A couple of weeks ago someone asked me how I cope with the financial concerns that often result from living with rheumatoid arthritis. From reading my blog, she had (correctly) determined that I currently do not have a full time job. This is my answer.
Rheumatoid Arthritis Guy has always had the habit of looking back a year.
It’s not something I do every day, nor is it something that results in me getting stuck in the past. Instead, it’s just a personal game that I have always played.
The rules of my game are simple. I try to think back and remember what I was doing approximately a year earlier. I can’t look at any old calendars nor can I refer to any archived emails to try to refresh my memory.
But I just decided to twist things up a bit.
Last night, as I was at my physical therapy session, I snuck a peak at the display on the machine that I was wired up to. I have always heard the long series of beeps as the physical therapist programs the device, along with references to upper and lower frequencies. 40-80. 90-10. Take your pick. I was fascinated with the fact that this therapy simultaneously delivers upper and lower frequencies, as opposed to one constant frequency I received years ago when my treatment used standard TENS machines.
So, I thought it might be fun to expand the upper and lower limits of the time span that I look back upon. If there’s anything that I have learned recently through living with rheumatoid arthritis, it has been to not only accept change but to have fun with it. So, instead of one year, I ended up with a time frame of one decade and of one month.
Ten years ago to the week I walked across the stage at Harvard and received my masters degree in architecture. (This anniversary would have passed completely unnoticed had I not altered the rules of my game.) What a huge turning point of my life this time was! After eight years of college, I was finally heading into the working world, armed with my double Ivy League degrees. (My bachelors degree in architecture was from Columbia – what a blast it was to be an architecture student in New York City!)
I was full of hope, somewhat naive (okay, very naive!) when it came to internal office politics that would soon become a part of my corporate life, and definitely still unaware that my monthly student loan payment would soon be equivalent to a comfortable mortgage payment in many parts of the country.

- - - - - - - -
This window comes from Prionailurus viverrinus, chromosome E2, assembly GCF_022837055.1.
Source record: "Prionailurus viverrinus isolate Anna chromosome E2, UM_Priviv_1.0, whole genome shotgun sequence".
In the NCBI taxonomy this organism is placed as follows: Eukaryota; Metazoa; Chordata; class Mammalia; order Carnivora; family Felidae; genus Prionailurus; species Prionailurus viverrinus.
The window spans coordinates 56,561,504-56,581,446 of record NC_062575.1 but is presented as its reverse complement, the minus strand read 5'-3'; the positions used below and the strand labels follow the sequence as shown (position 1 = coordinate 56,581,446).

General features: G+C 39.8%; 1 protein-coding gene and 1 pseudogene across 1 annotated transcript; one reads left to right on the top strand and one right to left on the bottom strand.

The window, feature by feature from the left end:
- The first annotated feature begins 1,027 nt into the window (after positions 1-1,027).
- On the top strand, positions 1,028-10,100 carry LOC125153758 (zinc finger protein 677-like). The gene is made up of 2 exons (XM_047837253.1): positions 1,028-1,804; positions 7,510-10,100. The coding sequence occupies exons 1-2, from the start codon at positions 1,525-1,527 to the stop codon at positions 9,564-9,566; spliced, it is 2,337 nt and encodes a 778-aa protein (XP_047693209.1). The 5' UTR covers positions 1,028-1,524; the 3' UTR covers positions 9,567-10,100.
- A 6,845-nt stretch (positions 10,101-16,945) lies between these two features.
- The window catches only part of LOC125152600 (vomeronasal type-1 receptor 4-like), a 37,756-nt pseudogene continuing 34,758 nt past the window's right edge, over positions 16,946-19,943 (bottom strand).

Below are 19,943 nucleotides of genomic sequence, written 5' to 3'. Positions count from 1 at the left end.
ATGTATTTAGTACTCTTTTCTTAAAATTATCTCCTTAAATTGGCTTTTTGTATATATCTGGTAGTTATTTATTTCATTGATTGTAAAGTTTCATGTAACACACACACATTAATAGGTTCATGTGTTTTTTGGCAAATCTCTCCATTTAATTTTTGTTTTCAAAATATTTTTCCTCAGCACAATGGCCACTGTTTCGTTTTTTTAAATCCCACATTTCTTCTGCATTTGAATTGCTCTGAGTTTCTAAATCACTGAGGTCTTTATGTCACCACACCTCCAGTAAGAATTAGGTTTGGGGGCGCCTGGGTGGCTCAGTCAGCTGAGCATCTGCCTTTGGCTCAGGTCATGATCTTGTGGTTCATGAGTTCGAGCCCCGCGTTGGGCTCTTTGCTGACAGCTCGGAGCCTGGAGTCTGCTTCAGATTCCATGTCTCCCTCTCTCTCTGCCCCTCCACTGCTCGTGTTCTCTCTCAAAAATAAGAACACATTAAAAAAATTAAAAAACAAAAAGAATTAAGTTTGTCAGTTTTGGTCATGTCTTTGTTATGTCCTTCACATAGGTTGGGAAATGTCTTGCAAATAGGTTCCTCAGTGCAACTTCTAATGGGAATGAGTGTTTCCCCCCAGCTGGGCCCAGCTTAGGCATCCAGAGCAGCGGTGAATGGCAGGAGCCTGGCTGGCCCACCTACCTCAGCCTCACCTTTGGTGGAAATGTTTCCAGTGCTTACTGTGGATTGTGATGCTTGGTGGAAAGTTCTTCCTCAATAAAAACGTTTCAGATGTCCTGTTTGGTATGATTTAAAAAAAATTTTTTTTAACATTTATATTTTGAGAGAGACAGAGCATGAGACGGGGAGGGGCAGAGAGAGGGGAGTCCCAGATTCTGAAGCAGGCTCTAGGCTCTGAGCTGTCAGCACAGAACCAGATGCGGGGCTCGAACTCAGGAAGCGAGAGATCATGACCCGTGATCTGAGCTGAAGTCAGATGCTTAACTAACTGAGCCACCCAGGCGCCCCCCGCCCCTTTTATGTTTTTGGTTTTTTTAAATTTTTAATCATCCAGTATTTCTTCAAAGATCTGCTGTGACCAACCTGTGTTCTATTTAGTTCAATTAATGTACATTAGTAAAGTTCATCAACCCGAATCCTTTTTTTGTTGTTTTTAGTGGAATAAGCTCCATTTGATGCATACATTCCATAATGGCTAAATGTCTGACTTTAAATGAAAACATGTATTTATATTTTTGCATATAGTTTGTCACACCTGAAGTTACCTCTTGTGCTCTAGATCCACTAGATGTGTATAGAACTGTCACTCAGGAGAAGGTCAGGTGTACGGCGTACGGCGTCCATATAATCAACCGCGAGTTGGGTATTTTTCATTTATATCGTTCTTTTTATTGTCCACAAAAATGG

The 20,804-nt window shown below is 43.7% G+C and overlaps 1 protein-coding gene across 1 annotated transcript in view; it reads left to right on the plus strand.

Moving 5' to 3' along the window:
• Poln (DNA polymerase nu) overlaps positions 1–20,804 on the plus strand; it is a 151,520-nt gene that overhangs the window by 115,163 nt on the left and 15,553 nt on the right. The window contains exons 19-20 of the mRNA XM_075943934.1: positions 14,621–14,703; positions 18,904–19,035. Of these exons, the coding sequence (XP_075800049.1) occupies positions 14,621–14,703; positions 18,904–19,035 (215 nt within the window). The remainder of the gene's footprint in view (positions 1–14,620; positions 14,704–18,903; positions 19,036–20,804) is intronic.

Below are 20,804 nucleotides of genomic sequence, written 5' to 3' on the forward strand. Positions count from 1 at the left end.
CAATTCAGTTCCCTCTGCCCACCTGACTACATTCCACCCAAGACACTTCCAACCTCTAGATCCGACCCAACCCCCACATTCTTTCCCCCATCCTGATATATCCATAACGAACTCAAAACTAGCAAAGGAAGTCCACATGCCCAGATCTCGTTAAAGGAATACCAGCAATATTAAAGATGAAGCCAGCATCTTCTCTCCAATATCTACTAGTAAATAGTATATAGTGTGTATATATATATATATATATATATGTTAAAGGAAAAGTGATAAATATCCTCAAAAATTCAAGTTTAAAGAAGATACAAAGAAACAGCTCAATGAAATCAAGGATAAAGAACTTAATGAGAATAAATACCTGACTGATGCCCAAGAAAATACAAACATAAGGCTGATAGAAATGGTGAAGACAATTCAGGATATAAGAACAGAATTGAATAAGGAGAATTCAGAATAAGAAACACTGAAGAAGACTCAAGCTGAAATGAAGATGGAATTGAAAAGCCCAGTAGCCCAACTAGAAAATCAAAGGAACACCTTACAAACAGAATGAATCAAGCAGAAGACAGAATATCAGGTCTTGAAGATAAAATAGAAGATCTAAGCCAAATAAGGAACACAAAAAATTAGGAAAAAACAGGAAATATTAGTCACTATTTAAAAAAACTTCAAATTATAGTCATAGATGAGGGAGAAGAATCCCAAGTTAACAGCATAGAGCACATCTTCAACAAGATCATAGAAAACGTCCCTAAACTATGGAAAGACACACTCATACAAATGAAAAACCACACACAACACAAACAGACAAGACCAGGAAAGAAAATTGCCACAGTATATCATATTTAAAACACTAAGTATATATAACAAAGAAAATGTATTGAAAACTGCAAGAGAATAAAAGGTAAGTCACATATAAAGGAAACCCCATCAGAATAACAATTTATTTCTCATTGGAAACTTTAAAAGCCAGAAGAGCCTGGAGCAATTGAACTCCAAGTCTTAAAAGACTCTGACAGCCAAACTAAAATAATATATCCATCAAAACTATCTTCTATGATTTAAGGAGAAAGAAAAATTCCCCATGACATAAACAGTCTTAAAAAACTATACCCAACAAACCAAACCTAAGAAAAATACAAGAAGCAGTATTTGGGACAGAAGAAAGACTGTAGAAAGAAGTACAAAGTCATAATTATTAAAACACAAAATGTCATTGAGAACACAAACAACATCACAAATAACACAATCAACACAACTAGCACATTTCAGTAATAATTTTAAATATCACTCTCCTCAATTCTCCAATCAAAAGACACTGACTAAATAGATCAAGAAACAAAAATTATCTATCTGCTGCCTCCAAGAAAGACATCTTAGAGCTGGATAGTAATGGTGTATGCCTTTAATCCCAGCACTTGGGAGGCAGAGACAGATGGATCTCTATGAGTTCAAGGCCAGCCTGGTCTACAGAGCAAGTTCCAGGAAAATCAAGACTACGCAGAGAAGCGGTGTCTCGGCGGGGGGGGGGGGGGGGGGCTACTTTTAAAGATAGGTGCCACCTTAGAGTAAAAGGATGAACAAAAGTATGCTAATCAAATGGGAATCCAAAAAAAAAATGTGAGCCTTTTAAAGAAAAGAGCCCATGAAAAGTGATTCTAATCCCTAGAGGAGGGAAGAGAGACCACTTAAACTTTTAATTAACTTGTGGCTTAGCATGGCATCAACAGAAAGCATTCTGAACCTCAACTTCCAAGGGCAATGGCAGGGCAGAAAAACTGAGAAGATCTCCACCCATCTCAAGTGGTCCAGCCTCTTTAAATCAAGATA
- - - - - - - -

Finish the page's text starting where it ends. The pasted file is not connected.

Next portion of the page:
I left the cold winters of the northeast for the cold summers of (foggy!) San Francisco. My career immediately turned into a dual track which included traditional architecture and user experience design/information architecture. Living in the heart of the internet and software boom, I thought it would be fun to overlay the physical design principles I had learned in architecture school onto the virtual design principles of the emerging field of web interface design.
Right around this time I started experiencing slight pain in my knees and feet. I just assumed that this was the normal aging process, and started taking supplements like glucosamine-chondroitin. I went to the doctors office a few times for x-rays, but they never showed anything conclusive.
Fast forward nine years and eleven months, and I find myself at the start of May 2009. I had just passed through the worst flare of my life – the exact days will stay etched in my mind for a long time to come. May 1 – May 3. My entire world shrunk down to periods where I took things minute by minute – literally. Everything that I had previously loved was pushed aside in a heartbeat.
As I rode out (and continue to ride out) this recession, I was actually grateful that I was forced to drop my financial worries and instead spend all of my time and energy prioritizing my health care. All of my medical visits (rheumatologist, psychologist, physical therapist, acupuncturist, etc.) became my full time job – literally. Last week alone added up to forty hours. Although, instead of money coming in – it ended up flying out faster than ever before. (I guess it would be too much to ask that my unpaid internship at Rheumatoid Inc. also provide health benefits?)
The results of my efforts of the past month are already paying off in ways that a salary never could. The lab results I took to my rheumatologist yesterday show improvement. Looking at my rheumatoid arthritis overall, it has gotten much better. I still continue to have “mini” flares about every ten days, but the severity baseline is trending down. (While these flares that I refer to are no way “mini” in regards to the actual pain and inflammation, they are no longer the life-altering events that they used to be just a month ago.)
I even got a bonus! I was able to use the presence of rheumatoid arthritis in my life as a portal to get back into the world of art and design that I love. (I’ve even started to enjoy the art of writing, something that I have never really done before. As a designer in multiple fields, my work has always focused on drawing.)
My health will always come first. But, I now know that there is no need to push aside everything that I have enjoyed doing in the past ten years. I need not wait for another consulting engagement to appear, nor I need wait until my rheumatoid arthritis comes fully under control. I can go back to doing those things now, and I can do them on an even more personal level.
And as my health and happiness continue to fall back into balance, I have no doubt that improvements to my financial life will soon follow.
Stay tuned…for the next adventure of Rheumatoid Arthritis Guy!